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A trio of tropical threats has emerged in the Atlantic basin, forecasters warned.
Newly named Tropical Storm Imelda is threatening to swamp portions of southeastern Texas with up to a foot of rain this week, possibly leading to dangerous, life-threatening flash floods.
Enough rain is forecast to fall to cause significant street, highway and low-lying area flooding along the Gulf Coast of Texas, AccuWeather said. This includes the cities of Beaumont, Houston, Galveston, Matagorda, Victoria and Corpus Christi, Texas.
“Rainfall rates of 1 to 3 inches per hour and potentially saturated soils from the precipitation that falls today will continue the threat of flash flooding into Thursday,” the National Weather Service in Houston said.
A flash flood watch has been posted across the entire Houston metro area, the weather service said.
In addition to the likelihood of flooding, some of the thunderstorms can be robust with strong wind gusts, according to AccuWeather. A couple of the strongest thunderstorms can produce a waterspout or tornado.
Even though it’s only a tropical storm, it can still be a big threat. Some of the most disastrous flooding in that region has come from storms that were no longer hurricanes like Tropical Storm Allison in 2001 and the remnants of Hurricane Harvey in 2017, noted University of Georgia meteorologist Marshall Shepherd.
Thread: A system in the western Gulf will bring showers and thunderstorms over the region today through Thursday. Today’s main areas of concern are mainly along the coastal counties as the storms make their way on shore. #TXwx#HOUwx#GLSwx#BCSwxpic.twitter.com/BFtS2BDkfQ
— NWS Houston (@NWSHouston) September 17, 2019
Tropical storm warnings have been hoisted in Bermuda as strengthening Category 2 Hurricane Humberto approaches the tiny island. “Humberto is likely to track near Bermuda by later Wednesday, potentially bringing strong winds, battering surf and heavy rain,” the Weather Channel said.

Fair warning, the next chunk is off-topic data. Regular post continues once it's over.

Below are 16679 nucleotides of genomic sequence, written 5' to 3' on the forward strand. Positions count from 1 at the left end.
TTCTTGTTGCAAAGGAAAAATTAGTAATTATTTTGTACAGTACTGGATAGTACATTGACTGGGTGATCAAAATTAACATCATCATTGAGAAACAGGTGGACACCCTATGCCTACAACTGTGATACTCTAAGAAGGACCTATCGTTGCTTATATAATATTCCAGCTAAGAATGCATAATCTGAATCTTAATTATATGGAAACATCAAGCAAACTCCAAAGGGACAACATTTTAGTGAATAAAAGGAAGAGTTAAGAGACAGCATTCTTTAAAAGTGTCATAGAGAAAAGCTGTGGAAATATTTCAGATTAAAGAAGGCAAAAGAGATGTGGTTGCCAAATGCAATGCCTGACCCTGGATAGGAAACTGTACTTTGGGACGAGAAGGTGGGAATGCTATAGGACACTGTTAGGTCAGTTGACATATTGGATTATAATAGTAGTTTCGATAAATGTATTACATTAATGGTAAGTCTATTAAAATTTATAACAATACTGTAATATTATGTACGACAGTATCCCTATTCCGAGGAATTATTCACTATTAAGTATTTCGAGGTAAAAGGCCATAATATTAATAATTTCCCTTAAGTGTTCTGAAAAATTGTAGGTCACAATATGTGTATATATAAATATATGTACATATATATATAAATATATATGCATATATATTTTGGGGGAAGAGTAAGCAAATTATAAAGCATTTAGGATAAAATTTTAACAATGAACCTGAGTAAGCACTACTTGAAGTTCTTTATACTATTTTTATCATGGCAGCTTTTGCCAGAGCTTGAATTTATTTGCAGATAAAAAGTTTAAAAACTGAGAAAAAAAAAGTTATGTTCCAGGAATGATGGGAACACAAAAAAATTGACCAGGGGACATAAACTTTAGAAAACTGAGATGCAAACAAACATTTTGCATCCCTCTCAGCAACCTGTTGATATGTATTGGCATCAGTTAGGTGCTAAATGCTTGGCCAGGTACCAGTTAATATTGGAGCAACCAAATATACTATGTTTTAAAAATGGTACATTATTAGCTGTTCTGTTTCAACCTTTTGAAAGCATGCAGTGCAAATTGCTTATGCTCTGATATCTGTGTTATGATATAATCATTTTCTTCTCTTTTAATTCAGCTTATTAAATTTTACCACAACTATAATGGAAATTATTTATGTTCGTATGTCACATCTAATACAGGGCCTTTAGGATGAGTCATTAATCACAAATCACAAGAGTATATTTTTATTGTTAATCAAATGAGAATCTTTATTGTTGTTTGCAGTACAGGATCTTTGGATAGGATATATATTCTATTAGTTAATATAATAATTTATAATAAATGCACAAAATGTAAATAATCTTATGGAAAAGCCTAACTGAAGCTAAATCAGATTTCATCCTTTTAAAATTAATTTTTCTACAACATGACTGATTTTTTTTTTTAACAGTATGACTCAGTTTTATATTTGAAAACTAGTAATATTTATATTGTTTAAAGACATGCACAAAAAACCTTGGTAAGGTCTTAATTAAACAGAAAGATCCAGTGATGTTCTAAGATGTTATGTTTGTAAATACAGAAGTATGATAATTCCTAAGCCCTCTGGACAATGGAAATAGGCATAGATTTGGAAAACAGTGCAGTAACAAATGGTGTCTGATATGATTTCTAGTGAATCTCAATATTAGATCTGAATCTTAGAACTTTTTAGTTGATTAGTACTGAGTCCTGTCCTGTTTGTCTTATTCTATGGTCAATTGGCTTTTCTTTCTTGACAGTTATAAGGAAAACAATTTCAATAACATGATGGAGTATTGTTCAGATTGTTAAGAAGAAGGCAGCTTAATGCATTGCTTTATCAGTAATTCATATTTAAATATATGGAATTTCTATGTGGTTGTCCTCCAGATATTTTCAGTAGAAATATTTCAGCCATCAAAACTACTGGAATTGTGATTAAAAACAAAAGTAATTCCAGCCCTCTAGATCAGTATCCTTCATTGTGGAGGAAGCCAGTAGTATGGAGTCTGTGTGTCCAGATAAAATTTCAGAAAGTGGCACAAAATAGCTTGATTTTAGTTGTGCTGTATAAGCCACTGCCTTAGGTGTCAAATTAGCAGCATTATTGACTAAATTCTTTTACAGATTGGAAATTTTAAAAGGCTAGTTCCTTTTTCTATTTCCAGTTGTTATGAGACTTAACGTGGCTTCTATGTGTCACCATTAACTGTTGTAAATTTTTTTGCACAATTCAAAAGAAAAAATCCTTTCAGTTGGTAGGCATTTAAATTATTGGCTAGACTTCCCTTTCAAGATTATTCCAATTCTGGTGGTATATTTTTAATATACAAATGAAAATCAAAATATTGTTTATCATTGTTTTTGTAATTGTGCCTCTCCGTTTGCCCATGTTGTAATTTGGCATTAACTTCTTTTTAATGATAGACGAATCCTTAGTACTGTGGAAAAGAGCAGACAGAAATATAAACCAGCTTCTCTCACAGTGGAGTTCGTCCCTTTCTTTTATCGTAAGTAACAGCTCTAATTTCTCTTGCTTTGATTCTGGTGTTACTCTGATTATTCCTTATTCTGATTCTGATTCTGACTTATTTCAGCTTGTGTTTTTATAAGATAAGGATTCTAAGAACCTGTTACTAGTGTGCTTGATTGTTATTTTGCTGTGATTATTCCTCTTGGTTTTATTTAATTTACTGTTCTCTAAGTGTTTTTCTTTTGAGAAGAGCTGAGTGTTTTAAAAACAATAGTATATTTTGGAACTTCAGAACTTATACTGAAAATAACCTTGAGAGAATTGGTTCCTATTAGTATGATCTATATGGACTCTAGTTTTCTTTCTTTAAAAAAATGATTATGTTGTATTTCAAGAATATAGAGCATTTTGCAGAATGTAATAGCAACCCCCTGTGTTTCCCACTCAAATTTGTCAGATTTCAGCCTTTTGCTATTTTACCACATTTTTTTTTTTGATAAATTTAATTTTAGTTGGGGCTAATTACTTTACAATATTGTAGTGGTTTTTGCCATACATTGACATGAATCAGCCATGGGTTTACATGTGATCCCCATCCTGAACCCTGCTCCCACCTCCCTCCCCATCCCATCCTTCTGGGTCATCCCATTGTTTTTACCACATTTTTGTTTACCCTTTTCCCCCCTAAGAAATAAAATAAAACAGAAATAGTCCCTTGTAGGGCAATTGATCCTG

As of 11 a.m. ET, Humberto had 100 mph winds and was located about 525 miles west of Bermuda. It was moving to the east-northeast at 8 mph.
The hurricane will also continue to generate high surf and dangerous rip currents along the Southeast U.S. coast, the National Hurricane Center warned.
Tropical Depression Ten
Meanwhile, yet another system, Tropical Depression Ten, formed Tuesday morning in the central Atlantic Ocean about halfway between Africa and South America, the hurricane center said. It was located 1,165 miles from the Leeward Islands.
The system should become Tropical Storm Jerry in the next day or so and track north of the Caribbean islands as a hurricane by the weekend. The depression is still too far away for forecasters to determine if it will have any impact on the United States.
Tropical Depression #Ten has formed in the central tropical Atlantic. Strengthening is forecast and interests in the northern Leeward Islands should monitor the progress of this system. Latest at: https://t.co/tW4KeFW0gBpic.twitter.com/Eedb9u57Il
— National Hurricane Center (@NHC_Atlantic) September 17, 2019
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